For several months Nieshka is terrified and lonely. Dragon is brusque and either ignores her or complains about her messiness. Then Kasia’s mother frantically asks for her help; Kasia has been abducted by beings from The Wood. Nieshka runs to rescue her friend, learns that she has magic herself, and meets the prince determined to free his mother from The Wood. The Queen was taken twenty years ago – no one believes it possible to rescue anyone from The Wood.
Can Nieshka succeed?? What will the Wood do if she and Dragon can free the queen?
I listened to Temeraire, but never read the rest of the books about fighting on dragons during the Napoleonic Wars. But this book, I fell right in. It took me a while to realize that Jaga, who Agnieszka was most like, was Baba Yaga, a witch from Slavic mythology. Her mobile house walks around on three chicken legs… When talking with a friend, we both agreed it will make a great movie. Let’s see if someone makes an option on the book to make a movie.
By Lisa Lombard, Reference Department
This is a non-fiction book primarily set in the Dominican Republic. Kurson has written about John Chatterton and John Mattera and and the true story of their search for a legendary pirate ship, the Golden Fleece. This book takes you on an adventure to find the Golden Fleece, where you not only search the waters for the wreckage but learn about the history of pirates during the late 1600’s. You learn about Joseph Bannister, the captain of the Golden Fleece, as well as the hardships that plague hunters looking for a ship with virtually no documentation of where it was supposed to have sunk.
I really enjoyed this book which surprised me because I normally do not read non-fiction books but this story was a page turner. It was full of adventure, mystery, history and pirate stories that move along at a great pace. I even found the background chapters on Chatterton and Mattera to be interesting as they told of each man’s youth and how they came to be underwater treasure hunters/ship hunters. I found myself feeling the same frustrations and joys with Chatterton and Mattera which I greatly enjoyed. To me, that makes any story good or in this case, a great story! I would highly recommend this book if you are looking for an exciting adventure without having to leave the comfort of your home.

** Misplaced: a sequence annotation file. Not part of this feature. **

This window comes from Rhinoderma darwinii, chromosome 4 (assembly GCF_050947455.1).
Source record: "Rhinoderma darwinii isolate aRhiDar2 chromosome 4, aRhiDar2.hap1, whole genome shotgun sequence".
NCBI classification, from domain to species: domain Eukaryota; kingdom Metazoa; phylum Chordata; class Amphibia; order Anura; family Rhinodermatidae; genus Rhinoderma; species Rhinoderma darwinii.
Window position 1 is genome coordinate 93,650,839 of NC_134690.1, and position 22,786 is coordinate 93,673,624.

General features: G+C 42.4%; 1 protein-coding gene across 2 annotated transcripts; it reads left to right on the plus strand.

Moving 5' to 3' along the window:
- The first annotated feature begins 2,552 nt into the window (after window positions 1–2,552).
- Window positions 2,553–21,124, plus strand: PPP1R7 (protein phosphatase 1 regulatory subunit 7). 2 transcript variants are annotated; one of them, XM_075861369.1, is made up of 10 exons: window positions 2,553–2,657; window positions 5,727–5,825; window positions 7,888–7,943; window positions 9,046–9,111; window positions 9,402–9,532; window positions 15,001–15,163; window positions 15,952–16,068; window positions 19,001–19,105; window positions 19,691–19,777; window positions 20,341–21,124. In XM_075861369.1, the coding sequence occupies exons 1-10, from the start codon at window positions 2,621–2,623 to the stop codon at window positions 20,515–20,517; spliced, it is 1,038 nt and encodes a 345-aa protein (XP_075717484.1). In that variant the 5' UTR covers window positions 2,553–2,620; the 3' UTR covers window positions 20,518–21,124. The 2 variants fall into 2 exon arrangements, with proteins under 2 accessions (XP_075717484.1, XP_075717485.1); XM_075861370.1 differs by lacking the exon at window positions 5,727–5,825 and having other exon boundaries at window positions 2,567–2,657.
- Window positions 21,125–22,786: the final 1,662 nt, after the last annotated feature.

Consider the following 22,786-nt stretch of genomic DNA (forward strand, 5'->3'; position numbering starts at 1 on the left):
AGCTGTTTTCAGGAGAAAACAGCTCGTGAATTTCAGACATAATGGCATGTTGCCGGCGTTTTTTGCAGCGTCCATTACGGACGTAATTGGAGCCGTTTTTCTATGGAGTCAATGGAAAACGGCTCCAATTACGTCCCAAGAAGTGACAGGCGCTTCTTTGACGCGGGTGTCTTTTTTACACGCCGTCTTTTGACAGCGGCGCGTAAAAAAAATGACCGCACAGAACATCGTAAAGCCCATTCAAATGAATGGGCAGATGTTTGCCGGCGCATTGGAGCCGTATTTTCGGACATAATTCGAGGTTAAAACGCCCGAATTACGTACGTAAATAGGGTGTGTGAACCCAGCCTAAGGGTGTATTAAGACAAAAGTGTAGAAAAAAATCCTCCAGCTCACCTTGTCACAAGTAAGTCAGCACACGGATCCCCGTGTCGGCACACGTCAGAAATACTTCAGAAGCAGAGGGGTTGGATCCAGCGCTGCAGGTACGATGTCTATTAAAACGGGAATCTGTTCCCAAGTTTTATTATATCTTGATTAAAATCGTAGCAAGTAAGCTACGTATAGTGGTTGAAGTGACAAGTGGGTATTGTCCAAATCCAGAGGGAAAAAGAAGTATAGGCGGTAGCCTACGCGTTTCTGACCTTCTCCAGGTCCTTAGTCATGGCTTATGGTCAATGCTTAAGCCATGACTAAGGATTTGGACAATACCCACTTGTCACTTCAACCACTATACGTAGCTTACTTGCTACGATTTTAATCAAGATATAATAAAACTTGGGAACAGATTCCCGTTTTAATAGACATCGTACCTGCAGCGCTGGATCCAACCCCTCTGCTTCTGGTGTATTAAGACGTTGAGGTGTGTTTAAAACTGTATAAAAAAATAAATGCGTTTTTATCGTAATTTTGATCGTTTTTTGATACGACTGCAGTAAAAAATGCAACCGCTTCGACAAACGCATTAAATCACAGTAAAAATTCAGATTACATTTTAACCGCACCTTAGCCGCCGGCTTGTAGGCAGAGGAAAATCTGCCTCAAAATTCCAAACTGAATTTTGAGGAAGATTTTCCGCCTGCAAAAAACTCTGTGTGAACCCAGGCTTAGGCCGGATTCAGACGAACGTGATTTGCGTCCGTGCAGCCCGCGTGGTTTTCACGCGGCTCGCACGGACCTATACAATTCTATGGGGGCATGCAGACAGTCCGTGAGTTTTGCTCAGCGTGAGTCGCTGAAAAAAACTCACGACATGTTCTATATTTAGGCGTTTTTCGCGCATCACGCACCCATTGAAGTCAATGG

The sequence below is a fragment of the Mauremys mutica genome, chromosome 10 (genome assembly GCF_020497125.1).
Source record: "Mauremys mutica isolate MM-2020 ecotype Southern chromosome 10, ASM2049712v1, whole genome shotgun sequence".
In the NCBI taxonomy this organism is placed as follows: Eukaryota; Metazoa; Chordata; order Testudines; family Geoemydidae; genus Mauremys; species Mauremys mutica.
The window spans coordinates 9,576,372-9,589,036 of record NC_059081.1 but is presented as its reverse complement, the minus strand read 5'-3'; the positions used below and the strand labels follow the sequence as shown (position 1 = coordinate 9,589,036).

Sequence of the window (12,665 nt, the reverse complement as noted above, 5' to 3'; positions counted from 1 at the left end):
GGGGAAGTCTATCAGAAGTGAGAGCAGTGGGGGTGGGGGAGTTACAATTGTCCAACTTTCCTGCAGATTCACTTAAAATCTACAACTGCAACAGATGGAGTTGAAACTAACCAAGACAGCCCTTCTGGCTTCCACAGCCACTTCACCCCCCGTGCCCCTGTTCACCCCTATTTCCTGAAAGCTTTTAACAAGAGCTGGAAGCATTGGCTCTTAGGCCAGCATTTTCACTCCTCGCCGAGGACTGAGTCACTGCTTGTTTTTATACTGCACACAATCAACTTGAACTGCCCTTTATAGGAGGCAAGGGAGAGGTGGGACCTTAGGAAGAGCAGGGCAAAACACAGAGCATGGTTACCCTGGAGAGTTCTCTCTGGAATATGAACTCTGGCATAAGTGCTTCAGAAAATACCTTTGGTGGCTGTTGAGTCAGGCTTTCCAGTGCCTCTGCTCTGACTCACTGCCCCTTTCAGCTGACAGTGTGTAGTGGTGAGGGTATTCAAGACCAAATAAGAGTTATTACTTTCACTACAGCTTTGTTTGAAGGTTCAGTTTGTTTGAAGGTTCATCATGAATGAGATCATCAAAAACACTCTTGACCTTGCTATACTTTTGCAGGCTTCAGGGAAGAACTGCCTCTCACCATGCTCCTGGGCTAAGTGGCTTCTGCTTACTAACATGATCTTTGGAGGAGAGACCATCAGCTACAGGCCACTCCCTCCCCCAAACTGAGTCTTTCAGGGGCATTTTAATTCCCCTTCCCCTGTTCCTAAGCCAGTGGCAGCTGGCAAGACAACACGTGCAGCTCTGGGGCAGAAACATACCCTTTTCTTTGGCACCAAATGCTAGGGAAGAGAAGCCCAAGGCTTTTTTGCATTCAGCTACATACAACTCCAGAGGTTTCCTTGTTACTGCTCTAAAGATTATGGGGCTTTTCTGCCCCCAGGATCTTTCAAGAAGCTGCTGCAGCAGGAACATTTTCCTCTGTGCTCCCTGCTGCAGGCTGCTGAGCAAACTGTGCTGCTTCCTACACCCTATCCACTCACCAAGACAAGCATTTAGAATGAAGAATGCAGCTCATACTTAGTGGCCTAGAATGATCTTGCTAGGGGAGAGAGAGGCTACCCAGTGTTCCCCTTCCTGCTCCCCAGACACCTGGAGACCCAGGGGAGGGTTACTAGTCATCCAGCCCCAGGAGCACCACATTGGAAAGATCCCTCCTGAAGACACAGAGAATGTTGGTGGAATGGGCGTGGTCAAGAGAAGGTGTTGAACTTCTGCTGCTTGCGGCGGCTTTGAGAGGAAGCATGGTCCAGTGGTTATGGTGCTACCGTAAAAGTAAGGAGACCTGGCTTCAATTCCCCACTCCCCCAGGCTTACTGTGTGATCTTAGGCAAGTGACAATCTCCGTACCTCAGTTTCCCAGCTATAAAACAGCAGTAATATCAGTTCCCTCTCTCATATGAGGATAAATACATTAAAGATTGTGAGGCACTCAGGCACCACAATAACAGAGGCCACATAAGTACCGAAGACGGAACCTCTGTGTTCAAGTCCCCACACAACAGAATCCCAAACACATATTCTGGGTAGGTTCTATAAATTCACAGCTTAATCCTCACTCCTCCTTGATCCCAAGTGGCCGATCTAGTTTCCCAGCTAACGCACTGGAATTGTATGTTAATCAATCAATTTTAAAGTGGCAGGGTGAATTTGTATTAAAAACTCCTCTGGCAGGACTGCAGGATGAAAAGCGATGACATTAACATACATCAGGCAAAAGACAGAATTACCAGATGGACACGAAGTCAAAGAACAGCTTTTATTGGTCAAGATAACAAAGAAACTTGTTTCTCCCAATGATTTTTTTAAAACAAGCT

By Stacy Parish, Children’s Department
Below is the annotated—and sanitized– version of a conversation that took place in my kitchen, once upon a time. (Verbatim content has been carefully edited for appropriateness on a family-oriented website.)
Child: “But Mooooooooooom, it’s summer. I don’t want to read books in the summer.”
Me (interspersed epithets redacted for decorum’s sake): “Are you kidding me with this? You are aware of what I do for a living, right?”
Child: “Reading is so boring.” (strategic eye roll by child inserted here.)
Me: “Okay, I don’t even know who you are. And don’t roll your eyes at me.”
Child: “OMG. I hate reading.”
Me: “Well, now you’re just being hurtful.”
Hence, my attempt to prevent another parent from hearing those vile sentiments is manifested below in a short-but-sweet list of summer reads for kids. In no particular order:
Pete The Cat’s Groovy Guide To Life by Kimberly and James Dean. Personally, I aspire to be as cool and laid-back as Pete, and to have just a fraction of his unparalleled fashion sense. In this charming new book, Pete makes a personal interpretation of his favorite famous inspirational and feel-good quotes. For instance, Wayne Gretzky said “You miss 100 percent of the shots you don’t take,” and Pete distills that to “Go for it!” Books starring this brilliant blue feline generally range within a 1st-2nd grade reading level but are appropriate and enjoyable for readers of all ages.
10 Little Rubber Ducks by Eric Carle. Duck overboard! Well, ten of them, to be precise, accidentally tossed from a freighter out into the sea by a raging storm. Each one of them floats off on a journey to a different part of the big wide world, making friends with animals along the way. The tenth little duck gets the best ending of all. Carle’s signature cut-paper collage style, combined with a sweet story, makes for a lovely counting adventure. AR level 2.4.